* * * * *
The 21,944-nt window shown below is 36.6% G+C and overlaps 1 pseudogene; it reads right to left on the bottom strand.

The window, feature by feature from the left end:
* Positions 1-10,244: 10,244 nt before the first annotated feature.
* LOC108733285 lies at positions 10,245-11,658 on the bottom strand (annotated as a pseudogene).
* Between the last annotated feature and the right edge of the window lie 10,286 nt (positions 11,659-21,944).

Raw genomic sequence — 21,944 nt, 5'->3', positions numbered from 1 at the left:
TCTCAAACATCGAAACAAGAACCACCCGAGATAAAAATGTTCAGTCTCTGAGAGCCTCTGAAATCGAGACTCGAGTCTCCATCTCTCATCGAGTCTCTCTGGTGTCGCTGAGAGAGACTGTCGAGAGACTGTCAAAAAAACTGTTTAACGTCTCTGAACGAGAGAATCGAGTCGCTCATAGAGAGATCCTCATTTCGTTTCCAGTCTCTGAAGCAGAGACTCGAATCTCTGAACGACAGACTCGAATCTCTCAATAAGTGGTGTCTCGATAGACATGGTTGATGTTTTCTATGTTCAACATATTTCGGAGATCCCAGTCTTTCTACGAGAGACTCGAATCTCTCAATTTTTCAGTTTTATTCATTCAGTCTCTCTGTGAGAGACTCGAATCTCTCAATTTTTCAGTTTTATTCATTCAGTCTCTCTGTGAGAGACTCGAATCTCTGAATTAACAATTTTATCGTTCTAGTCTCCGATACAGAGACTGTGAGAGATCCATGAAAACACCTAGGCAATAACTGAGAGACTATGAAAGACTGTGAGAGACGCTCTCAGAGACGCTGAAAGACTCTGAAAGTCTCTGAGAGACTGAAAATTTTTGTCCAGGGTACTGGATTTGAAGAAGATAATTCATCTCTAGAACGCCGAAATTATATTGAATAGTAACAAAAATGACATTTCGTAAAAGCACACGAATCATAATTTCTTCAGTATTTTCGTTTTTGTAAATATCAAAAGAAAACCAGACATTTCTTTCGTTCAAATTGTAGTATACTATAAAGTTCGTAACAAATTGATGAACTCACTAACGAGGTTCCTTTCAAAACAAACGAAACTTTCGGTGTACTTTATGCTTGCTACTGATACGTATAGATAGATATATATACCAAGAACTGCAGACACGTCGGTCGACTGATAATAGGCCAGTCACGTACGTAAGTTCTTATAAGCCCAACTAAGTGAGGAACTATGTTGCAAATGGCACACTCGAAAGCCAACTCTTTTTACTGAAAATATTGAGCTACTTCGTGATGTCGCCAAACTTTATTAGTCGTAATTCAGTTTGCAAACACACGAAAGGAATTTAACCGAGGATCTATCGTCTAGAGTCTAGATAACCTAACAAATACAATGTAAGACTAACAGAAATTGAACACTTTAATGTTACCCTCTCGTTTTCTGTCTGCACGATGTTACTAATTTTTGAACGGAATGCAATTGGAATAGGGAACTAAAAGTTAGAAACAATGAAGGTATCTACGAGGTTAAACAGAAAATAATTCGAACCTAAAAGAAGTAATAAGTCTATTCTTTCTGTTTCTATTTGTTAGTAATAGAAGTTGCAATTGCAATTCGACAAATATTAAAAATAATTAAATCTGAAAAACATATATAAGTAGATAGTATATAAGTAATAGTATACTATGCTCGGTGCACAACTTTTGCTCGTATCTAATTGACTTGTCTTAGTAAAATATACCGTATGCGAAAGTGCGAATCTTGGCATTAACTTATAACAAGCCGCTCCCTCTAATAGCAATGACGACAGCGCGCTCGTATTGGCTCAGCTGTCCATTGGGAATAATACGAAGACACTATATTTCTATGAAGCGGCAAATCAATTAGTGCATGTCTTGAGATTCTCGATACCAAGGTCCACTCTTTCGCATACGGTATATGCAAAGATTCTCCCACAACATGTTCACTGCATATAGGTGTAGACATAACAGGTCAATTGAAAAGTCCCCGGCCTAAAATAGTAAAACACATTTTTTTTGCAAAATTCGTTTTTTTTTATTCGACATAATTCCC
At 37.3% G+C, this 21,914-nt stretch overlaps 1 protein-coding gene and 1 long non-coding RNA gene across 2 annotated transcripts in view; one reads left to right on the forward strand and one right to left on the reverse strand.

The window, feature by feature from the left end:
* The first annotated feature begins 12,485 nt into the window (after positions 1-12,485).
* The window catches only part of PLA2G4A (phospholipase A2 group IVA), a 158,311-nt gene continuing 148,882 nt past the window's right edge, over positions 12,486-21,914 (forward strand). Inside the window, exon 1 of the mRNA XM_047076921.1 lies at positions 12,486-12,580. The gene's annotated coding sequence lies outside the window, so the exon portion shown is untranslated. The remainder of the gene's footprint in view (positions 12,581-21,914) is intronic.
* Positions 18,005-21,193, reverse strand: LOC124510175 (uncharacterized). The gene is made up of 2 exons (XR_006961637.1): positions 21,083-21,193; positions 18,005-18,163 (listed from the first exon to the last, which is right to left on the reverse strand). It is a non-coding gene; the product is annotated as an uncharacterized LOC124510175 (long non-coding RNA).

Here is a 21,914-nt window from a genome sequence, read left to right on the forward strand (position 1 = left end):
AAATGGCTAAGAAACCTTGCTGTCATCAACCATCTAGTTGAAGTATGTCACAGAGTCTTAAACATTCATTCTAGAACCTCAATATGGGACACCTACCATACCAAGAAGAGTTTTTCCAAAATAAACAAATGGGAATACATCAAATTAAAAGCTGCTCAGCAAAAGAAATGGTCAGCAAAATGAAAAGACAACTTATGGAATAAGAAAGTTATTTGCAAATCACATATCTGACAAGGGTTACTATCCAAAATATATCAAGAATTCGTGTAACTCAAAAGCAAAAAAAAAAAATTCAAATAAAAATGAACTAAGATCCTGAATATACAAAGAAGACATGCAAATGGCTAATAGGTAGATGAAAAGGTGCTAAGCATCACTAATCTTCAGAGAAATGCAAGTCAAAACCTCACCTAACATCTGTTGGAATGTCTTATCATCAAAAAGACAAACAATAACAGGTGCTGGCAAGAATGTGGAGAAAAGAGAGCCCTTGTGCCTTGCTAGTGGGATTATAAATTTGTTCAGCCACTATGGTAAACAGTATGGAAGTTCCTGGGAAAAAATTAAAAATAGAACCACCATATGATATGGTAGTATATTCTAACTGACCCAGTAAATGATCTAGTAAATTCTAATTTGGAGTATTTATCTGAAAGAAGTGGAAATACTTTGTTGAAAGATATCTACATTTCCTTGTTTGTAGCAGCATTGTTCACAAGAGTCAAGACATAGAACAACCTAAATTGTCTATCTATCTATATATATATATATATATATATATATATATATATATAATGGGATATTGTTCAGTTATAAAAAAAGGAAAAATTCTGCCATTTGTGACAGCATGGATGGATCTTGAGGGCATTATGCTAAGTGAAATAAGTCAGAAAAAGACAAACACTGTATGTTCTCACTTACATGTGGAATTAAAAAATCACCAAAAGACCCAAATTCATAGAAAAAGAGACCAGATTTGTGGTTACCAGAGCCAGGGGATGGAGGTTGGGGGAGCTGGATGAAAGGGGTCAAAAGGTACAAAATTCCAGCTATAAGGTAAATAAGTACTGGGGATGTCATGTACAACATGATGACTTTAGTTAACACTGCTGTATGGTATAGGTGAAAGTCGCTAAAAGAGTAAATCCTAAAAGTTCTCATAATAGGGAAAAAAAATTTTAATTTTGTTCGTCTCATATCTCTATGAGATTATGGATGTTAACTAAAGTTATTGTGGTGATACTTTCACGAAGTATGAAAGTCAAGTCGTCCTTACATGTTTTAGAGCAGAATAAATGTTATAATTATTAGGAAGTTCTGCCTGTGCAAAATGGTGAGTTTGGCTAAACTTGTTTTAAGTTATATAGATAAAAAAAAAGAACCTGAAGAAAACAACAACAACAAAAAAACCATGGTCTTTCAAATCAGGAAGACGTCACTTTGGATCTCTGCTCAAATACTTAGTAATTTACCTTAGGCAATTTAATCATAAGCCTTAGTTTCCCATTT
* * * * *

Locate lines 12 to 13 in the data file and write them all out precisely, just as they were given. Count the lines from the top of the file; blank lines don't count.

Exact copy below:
* Positions 18,005-21,193, reverse strand: LOC124510175 (uncharacterized). The gene is made up of 2 exons (XR_006961637.1): positions 21,083-21,193; positions 18,005-18,163 (listed from the first exon to the last, which is right to left on the reverse strand). It is a non-coding gene; the product is annotated as an uncharacterized LOC124510175 (long non-coding RNA).

Here is a 21,914-nt window from a genome sequence, read left to right on the forward strand (position 1 = left end):